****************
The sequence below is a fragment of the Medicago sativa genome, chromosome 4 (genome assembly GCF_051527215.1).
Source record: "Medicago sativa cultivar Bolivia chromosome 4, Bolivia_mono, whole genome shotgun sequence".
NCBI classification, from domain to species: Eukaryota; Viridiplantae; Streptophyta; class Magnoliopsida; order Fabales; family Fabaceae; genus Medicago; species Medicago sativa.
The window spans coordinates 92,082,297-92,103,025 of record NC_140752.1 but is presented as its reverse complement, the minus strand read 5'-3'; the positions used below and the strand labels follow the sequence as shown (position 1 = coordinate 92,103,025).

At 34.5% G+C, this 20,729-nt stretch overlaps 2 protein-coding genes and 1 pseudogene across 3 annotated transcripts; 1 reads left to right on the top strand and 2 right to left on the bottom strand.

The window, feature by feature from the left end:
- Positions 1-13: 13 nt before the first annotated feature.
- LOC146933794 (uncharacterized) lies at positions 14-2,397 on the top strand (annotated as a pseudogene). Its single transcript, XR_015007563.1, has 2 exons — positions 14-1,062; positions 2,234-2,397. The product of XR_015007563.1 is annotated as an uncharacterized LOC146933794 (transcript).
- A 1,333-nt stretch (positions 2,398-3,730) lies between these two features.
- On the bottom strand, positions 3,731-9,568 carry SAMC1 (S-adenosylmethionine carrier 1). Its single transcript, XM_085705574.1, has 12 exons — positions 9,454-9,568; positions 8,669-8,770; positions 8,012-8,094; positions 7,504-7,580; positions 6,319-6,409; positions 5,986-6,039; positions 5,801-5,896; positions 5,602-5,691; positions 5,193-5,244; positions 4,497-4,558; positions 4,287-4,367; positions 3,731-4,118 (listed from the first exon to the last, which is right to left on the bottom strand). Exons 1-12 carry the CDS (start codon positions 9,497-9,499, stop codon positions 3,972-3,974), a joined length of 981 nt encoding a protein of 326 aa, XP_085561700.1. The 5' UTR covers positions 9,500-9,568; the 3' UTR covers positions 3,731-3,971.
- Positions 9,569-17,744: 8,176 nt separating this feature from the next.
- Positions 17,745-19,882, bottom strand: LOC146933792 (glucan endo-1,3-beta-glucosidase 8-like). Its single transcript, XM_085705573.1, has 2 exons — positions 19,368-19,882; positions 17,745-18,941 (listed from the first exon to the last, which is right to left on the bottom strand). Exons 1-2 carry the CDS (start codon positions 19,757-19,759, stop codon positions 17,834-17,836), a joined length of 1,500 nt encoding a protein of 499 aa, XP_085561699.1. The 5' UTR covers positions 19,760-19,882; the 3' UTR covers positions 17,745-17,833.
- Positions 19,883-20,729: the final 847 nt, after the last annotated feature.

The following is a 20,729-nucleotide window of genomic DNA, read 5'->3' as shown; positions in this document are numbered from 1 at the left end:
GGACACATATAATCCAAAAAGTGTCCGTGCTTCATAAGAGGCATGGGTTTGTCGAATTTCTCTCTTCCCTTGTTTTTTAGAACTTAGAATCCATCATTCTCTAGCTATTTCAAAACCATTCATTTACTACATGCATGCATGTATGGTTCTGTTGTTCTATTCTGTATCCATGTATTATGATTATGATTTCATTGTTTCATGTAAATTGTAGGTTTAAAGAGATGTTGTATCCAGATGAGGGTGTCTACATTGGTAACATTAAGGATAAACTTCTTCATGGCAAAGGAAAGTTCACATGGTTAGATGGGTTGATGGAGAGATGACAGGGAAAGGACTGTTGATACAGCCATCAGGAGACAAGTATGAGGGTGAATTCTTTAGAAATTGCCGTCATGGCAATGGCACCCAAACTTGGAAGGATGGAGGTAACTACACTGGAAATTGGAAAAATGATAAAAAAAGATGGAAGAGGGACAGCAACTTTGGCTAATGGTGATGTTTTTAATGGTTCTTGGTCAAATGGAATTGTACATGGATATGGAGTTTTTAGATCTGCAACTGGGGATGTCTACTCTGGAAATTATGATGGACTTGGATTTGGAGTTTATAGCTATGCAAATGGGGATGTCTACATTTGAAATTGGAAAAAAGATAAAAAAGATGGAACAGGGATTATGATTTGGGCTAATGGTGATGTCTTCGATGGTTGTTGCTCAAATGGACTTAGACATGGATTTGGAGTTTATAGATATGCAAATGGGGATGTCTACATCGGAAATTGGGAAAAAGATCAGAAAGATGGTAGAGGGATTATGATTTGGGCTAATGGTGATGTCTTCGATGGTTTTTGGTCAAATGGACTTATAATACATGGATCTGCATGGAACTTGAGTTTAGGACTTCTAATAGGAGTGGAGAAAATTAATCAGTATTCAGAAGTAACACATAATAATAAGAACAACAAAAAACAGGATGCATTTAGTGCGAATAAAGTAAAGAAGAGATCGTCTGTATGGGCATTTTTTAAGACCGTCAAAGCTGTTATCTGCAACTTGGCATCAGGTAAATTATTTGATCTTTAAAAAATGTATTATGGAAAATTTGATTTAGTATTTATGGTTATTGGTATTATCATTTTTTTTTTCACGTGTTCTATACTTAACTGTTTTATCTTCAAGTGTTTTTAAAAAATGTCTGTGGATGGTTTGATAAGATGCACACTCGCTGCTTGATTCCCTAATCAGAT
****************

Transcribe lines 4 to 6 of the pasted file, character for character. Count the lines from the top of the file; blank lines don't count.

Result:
The window spans coordinates 92,082,297-92,103,025 of record NC_140752.1 but is presented as its reverse complement, the minus strand read 5'-3'; the positions used below and the strand labels follow the sequence as shown (position 1 = coordinate 92,103,025).

At 34.5% G+C, this 20,729-nt stretch overlaps 2 protein-coding genes and 1 pseudogene across 3 annotated transcripts; 1 reads left to right on the top strand and 2 right to left on the bottom strand.

The window, feature by feature from the left end: